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Andy Newman
Lew Fraser, right, with his son, Lewis II, at PortMiami in 1996. The image was commissioned for a Seatrade magazine profile.

Industry mourns pioneering concessionaire Lew Fraser

Services were held Saturday in Miami for Lewis 'Lew' A. Fraser, whose catering concessions once provided the food, beverages, chefs, cooks and waiters for Royal Caribbean, Costa Cruises, Regency Cruises and Premier Cruise Lines. Fraser died Wednesday. He was 74.

'The cruise industry would not have achieved all it has if it were not for the creativity and quality of products produced by people like Lew Fraser,' said veteran senior cruise executive Bruce Nierenberg.

'He was a great guy and friend, and an operator a cruise line owner could always count on to deliver. We will all miss him.'

One of the early and most successful cruise catering concessionaires, Fraser owned Poseidon Marine Services, Fraser and Stellar Maritime, companies that served some of the leading Florida-based cruise lines. He oversaw menus, handled the purchasing of thousands of food and beverage items along with galley and dining room supplies, and worked with crewing agencies around the world to fill thousands of positions.

Fraser played a major role in shaping the on-board catering product and service for several lines, helping fuel the popularity of cruising in the 1970s, '80s and '90s. Friendly, kind and jovial, he was a popular personality in South Florida and a mentor to many.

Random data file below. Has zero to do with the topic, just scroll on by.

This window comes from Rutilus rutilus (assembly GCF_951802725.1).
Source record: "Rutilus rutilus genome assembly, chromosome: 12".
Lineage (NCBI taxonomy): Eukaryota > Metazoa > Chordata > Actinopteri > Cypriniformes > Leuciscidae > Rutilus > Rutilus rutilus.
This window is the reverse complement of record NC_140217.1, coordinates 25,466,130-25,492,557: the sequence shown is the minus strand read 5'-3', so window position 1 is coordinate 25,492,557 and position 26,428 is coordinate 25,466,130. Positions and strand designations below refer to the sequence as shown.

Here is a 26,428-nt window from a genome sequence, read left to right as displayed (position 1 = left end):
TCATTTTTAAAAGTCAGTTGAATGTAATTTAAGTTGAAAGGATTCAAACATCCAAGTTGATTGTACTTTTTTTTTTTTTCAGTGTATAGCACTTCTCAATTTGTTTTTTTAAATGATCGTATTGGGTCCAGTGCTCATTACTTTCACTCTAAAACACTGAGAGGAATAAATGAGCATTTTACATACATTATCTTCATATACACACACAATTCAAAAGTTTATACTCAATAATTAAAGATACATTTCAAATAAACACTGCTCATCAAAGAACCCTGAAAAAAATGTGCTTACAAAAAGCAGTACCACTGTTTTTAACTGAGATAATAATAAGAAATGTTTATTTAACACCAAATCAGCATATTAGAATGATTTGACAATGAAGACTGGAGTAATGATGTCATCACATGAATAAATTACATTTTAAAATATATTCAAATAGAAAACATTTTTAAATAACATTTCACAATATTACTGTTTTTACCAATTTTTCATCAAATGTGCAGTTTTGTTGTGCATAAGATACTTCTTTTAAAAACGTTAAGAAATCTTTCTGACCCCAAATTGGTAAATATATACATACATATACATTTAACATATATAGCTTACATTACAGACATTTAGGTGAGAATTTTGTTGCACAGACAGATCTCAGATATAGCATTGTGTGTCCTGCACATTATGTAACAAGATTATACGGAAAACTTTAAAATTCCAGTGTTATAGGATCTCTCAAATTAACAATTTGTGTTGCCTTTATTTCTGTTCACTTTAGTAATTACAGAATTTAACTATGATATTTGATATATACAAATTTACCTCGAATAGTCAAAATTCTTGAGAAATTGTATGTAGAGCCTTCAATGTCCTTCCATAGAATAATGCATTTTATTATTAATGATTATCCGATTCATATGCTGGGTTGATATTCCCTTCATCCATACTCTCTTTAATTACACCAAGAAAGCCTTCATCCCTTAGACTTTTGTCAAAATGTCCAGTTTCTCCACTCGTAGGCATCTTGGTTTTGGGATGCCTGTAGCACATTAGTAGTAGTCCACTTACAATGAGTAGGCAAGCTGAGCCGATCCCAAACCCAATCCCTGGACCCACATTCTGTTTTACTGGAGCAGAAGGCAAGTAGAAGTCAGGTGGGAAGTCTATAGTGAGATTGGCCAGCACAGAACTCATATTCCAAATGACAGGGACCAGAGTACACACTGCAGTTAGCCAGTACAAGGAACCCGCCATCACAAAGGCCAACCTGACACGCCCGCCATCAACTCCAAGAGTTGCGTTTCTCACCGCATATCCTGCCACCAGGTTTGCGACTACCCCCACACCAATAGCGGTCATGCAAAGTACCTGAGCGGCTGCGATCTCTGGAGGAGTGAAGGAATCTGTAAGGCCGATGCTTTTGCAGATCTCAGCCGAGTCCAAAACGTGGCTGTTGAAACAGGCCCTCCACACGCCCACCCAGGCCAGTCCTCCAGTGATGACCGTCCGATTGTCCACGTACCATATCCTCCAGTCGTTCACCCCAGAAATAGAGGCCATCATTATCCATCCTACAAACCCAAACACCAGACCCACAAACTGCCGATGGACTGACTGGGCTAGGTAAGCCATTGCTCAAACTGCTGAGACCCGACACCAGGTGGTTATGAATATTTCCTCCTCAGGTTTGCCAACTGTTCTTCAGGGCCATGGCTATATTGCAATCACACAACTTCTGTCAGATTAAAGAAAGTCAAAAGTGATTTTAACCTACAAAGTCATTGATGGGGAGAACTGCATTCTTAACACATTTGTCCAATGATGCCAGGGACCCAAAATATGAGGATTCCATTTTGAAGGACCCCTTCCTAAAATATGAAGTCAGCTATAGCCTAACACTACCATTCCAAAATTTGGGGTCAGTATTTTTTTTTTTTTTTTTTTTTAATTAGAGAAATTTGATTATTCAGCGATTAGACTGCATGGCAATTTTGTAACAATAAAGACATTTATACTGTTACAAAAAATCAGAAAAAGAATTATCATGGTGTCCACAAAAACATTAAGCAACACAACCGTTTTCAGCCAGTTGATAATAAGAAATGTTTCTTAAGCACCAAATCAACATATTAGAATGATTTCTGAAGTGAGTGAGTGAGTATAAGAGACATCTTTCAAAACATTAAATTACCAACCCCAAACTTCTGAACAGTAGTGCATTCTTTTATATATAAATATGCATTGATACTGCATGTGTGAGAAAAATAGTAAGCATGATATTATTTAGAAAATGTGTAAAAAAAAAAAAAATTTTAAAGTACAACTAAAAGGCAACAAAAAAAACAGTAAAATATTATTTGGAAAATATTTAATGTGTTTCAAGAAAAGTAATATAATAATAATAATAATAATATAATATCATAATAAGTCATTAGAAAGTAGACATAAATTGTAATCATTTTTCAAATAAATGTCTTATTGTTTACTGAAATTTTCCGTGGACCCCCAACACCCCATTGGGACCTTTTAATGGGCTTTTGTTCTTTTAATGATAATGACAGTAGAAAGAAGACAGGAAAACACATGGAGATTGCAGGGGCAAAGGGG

Poseidon was associated with Royal Caribbean for years, starting with its first ship in 1970, and helped establish the brand's fine reputation. 

Nierenberg credited Fraser as the man behind the quality of the 'ground-breaking RCCL cruise product in the 1970s,' whose 'many innovations and concepts ... made RCCL the industry leader in mass market hotel operations in that era.'

Fraser also served as the hotel operator for SeaEscape's cruises to nowhere, which Nierenberg said introduced many people to cruising.

'Regardless of what companies he served he never compromised service and quality control. He never cut corners and always delivered,' Nierenberg said. He added that many of Fraser's senior executives went on to leadership roles in cruising's hotel sector.

Born in Florida, Fraser was the son of a successful Caribbean hotelier and shipping man. According to Kevin Griffin, owner of The Cruise People Ltd., a ship called the Lewis Fraser was named for the 12-year-old Lew by his father, Jamaican-born Frank Leslie Fraser, in 1952. F. L. Fraser founded Eastern Shipping Corp., which later became Eastern Cruise Lines, then part of Admiral Cruises and, ultimately, Royal Caribbean.

'Lew was a very generous guy and he supported a whole host of causes,' noted Jay Lewis, president of MarketScope in Miami.

According to a Miami Herald obituary, Fraser was a member, deacon and elder at Old Cutler Presbyterian Church, a board member of Westminster Christian School and the founder of Ministries in Action. He also was active in the Rotary Club.

Fraser is survived by his wife Amelia and six children, Amelia Louise Fraser, Lewis Alfred Fraser II, Jack Harrell Fraser, Joseph Brad King Fraser, Kirk Dominick Fraser and Marion Angel Elizabeth Fraser-Logan; 14 grandchildren and five great grandchildren. A son, Michael Robert Starbuck Fraser, died earlier.

Funeral services were held Saturday at Old Cutler Presbyterian Church. Donations to Camillus House were requested.

 

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